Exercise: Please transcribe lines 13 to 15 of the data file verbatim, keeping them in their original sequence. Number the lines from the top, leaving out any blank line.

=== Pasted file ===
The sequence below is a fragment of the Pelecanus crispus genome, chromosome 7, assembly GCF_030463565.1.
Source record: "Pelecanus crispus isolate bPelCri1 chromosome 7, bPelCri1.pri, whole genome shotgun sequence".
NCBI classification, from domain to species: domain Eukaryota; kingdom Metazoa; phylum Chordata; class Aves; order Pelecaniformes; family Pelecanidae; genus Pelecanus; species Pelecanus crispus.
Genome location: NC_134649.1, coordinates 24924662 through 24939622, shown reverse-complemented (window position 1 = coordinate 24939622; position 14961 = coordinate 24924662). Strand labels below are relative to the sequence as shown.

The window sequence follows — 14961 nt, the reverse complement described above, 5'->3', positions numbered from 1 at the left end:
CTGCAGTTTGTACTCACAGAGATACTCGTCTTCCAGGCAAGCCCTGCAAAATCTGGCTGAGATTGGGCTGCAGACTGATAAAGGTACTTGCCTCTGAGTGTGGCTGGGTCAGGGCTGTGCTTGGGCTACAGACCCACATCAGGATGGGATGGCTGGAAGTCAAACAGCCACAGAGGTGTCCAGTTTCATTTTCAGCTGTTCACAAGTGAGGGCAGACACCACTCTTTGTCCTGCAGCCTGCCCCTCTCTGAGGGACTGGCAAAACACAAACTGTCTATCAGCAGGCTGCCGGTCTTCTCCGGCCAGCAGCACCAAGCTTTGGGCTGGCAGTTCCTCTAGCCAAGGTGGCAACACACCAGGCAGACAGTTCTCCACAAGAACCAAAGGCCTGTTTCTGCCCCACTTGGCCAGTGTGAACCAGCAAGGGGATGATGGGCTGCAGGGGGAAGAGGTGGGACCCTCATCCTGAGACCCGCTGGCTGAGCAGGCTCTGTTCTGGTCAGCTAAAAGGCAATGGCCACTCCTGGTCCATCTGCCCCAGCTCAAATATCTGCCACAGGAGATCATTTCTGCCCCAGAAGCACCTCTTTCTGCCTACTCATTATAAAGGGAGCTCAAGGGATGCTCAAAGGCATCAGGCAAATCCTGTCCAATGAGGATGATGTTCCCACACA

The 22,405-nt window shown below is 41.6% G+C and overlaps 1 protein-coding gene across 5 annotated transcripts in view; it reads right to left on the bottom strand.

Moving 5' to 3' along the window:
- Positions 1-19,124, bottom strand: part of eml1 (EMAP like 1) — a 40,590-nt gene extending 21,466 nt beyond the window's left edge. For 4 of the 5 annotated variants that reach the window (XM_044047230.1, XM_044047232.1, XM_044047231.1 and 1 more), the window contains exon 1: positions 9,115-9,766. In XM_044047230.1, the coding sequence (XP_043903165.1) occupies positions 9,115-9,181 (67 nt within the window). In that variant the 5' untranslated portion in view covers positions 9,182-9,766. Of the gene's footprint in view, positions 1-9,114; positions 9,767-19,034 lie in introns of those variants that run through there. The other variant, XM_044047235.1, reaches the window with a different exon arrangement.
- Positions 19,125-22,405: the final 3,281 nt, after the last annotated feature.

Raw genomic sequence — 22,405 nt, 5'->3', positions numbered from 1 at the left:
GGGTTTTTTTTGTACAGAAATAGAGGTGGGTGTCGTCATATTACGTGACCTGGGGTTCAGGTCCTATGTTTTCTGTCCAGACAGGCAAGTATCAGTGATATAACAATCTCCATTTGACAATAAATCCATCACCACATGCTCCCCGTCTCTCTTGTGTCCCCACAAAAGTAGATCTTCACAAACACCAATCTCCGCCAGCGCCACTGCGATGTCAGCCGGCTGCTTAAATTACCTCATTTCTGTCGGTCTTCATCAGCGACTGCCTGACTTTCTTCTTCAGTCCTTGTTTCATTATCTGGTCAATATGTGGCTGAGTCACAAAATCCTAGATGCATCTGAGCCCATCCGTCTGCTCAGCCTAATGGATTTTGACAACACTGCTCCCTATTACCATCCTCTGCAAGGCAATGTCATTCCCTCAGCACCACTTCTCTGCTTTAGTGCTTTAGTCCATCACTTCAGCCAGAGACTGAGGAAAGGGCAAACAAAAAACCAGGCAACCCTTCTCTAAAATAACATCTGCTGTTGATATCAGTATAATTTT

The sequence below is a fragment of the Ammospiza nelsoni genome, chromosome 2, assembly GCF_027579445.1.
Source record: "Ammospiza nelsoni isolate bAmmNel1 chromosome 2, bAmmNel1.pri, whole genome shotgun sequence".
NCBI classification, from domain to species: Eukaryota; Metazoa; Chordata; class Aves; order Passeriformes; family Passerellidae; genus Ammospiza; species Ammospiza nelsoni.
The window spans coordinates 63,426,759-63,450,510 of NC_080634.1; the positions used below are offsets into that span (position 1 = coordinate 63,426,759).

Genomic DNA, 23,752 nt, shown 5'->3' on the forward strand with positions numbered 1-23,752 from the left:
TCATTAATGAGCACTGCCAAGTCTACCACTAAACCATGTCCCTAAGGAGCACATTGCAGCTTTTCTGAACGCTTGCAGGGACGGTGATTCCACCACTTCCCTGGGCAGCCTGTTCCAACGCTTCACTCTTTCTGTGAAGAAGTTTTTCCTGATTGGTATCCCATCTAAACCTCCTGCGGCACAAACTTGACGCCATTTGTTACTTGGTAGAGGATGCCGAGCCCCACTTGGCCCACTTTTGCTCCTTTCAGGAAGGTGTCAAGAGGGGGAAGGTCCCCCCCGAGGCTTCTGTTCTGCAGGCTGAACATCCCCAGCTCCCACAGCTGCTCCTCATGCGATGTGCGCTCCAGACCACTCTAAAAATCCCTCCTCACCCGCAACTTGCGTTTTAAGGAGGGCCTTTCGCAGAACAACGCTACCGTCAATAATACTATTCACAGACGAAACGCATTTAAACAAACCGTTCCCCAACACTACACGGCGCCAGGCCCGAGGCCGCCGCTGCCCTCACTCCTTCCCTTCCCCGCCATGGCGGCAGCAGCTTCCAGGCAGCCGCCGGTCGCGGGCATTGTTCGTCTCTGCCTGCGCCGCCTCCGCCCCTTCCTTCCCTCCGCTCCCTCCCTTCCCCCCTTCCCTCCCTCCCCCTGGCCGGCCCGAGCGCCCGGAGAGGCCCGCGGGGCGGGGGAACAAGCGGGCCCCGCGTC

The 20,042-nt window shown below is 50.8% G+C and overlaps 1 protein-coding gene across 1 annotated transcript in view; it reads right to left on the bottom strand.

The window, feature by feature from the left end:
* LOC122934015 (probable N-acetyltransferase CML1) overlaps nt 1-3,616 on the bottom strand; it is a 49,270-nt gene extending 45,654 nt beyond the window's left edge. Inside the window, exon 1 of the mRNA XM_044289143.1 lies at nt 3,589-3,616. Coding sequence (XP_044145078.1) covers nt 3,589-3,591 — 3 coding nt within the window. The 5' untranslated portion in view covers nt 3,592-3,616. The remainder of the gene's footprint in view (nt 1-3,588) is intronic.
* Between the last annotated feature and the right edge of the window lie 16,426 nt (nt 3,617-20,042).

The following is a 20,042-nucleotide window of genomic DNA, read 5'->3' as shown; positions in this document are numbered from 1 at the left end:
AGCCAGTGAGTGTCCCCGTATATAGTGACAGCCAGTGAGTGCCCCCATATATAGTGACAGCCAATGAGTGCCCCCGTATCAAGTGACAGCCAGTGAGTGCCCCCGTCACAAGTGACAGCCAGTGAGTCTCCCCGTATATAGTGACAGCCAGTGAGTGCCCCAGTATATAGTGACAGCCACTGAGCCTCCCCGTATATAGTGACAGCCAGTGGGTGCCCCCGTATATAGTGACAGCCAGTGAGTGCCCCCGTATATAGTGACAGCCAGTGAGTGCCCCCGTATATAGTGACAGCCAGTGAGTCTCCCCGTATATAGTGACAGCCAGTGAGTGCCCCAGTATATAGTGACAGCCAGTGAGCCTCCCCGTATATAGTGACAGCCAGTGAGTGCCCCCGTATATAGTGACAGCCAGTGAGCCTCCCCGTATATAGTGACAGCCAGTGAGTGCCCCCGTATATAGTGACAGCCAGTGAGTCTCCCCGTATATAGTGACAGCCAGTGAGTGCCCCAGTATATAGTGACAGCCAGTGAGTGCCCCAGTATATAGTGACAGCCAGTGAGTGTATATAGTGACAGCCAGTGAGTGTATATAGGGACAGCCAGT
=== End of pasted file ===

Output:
The sequence below is a fragment of the Ammospiza nelsoni genome, chromosome 2, assembly GCF_027579445.1.
Source record: "Ammospiza nelsoni isolate bAmmNel1 chromosome 2, bAmmNel1.pri, whole genome shotgun sequence".
NCBI classification, from domain to species: Eukaryota; Metazoa; Chordata; class Aves; order Passeriformes; family Passerellidae; genus Ammospiza; species Ammospiza nelsoni.